Literature Review

Early infusion of mononuclear cells may benefit stroke patients



The early infusion of bone marrow cells could help patients recover from acute ischemic stroke, results from a single-arm, phase I trial demonstrated. Unlike autologous mesenchymal stem cells, mononuclear cells (MNCs) do not require passage in culture, which allows for testing in the early poststroke time therapy window.

Dr. Sean Savitz, director, Institute for Stroke and Cerebrovascular Disease at UTHealth, Houston. Courtesy University of Texas, Houston

Dr. Sean Savitz

Bone marrow MNCs are attractive in regenerative medicine studies because they can be rapidly isolated; are enriched with hematopoietic, mesenchymal, and endothelial progenitor cells; and permit autologous applications. “The regenerative potential of bone marrow–derived MNCs is attributed to various mechanisms that impact stroke recovery,” researchers led by Sean I. Savitz, MD, wrote in a study published online Sept. 17 in Stem Cells. “These cells migrate to the site of injury, release cytokines and other trophic factors, decrease proinflammatory and upregulate anti-inflammatory pathways, and enhance angiogenesis, neurogenesis, and synaptogenesis.”

For the trial, Dr. Savitz, MD, director of the Institute for Stroke and Cerebrovascular Disease at UTHealth, Houston, and colleagues recruited 25 patients to receive an IV dose of their own bone marrow mononuclear cells within 72 hours after stroke onset, a time frame supported by previous preclinical studies. They followed the patients for 1 year and compared the results with a control group of 185 patients who received conventional poststroke treatment. Primary outcomes were study-related serious adverse events and the proportion of patients successfully completing study intervention.

The researchers reported results from 25 patients who received bone marrow MNCs. The mean age of patients in the MNC and control groups were 61 and 63 years, respectively, 53% were female, and 69% were white. No study-related adverse events were observed in the MNC group, but three (12%) had infarct expansion between enrollment and harvest and underwent elective hemicraniectomy after cell infusion.

Advanced magnetic resonance imaging revealed that the average mean fractional anisotropy (FA), a measure of structural integrity and directional coherence of axonal fibers, within the ipsilesional pons was decreased between 1 and 3 months after stroke, “which translated to a relative FA [rFA] comparable with prior reports at this time point,” the researchers wrote. “However, by 6 months, mean rFA began to increase and by 2 years it was significantly higher than at 1 month. This increasing trend in rFA may imply an increase in axonal and fiber coherence as well as thickness in myelin sheets, suggesting microstructural repair. However, without a comparable group of stroke patients not treated with MNCs, we cannot directly ascribe the white matter changes to MNC treatment.”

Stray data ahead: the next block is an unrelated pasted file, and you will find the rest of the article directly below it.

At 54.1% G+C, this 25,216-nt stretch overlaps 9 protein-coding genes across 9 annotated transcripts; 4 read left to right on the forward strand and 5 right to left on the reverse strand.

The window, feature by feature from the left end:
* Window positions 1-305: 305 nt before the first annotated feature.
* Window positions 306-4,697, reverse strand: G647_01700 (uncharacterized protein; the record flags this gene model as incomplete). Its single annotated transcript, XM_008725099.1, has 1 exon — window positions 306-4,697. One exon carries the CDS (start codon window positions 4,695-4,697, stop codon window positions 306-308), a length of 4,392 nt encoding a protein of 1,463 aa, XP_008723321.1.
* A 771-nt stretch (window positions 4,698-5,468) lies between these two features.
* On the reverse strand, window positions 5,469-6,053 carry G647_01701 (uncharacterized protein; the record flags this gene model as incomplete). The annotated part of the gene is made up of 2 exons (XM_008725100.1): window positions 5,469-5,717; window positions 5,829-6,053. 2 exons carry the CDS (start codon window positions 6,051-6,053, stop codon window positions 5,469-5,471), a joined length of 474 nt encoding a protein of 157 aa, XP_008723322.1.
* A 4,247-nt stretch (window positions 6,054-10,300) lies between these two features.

In light of the findings, the researchers concluded that MNCs “pose no additional harm in ischemic stroke patients when given during the acute phase, doses up to 10 million cells per kilogram are tolerated, and it is feasible to perform a bone marrow harvest and reinfusion of MNCs for a wide range of stroke patients. Well-designed RCTs are needed to further assess safety and efficacy of this novel investigational approach to enhance stroke recovery.”

The study was supported by grants from the National Institutes of Health. Dr. Savitz and many of his coauthors disclosed having numerous financial ties to the pharmaceutical and biotechnology industries.

SOURCE: Vahidy F et al. Stem Cells. 2019 Sept. 17.

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